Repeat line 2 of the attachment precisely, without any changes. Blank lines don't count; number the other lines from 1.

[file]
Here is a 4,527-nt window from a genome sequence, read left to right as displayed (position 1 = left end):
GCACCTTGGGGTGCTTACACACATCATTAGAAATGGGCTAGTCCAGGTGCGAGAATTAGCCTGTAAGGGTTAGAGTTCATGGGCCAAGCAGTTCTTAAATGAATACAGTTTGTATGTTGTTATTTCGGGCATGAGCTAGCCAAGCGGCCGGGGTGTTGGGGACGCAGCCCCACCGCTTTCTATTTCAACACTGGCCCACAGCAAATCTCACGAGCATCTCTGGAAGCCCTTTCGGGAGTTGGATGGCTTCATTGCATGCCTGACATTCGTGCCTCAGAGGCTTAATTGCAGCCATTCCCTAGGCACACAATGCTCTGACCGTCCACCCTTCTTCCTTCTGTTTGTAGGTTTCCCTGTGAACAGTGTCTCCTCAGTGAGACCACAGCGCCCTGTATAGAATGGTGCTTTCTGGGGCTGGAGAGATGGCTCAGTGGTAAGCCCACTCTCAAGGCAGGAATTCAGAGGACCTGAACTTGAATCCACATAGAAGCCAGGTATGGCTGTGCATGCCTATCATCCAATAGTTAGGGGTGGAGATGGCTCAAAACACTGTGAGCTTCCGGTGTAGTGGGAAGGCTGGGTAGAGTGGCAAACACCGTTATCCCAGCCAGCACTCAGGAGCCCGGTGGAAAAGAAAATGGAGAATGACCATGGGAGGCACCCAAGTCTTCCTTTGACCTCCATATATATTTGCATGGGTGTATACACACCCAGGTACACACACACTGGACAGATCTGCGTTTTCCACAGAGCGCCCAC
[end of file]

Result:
GCACCTTGGGGTGCTTACACACATCATTAGAAATGGGCTAGTCCAGGTGCGAGAATTAGCCTGTAAGGGTTAGAGTTCATGGGCCAAGCAGTTCTTAAATGAATACAGTTTGTATGTTGTTATTTCGGGCATGAGCTAGCCAAGCGGCCGGGGTGTTGGGGACGCAGCCCCACCGCTTTCTATTTCAACACTGGCCCACAGCAAATCTCACGAGCATCTCTGGAAGCCCTTTCGGGAGTTGGATGGCTTCATTGCATGCCTGACATTCGTGCCTCAGAGGCTTAATTGCAGCCATTCCCTAGGCACACAATGCTCTGACCGTCCACCCTTCTTCCTTCTGTTTGTAGGTTTCCCTGTGAACAGTGTCTCCTCAGTGAGACCACAGCGCCCTGTATAGAATGGTGCTTTCTGGGGCTGGAGAGATGGCTCAGTGGTAAGCCCACTCTCAAGGCAGGAATTCAGAGGACCTGAACTTGAATCCACATAGAAGCCAGGTATGGCTGTGCATGCCTATCATCCAATAGTTAGGGGTGGAGATGGCTCAAAACACTGTGAGCTTCCGGTGTAGTGGGAAGGCTGGGTAGAGTGGCAAACACCGTTATCCCAGCCAGCACTCAGGAGCCCGGTGGAAAAGAAAATGGAGAATGACCATGGGAGGCACCCAAGTCTTCCTTTGACCTCCATATATATTTGCATGGGTGTATACACACCCAGGTACACACACACTGGACAGATCTGCGTTTTCCACAGAGCGCCCAC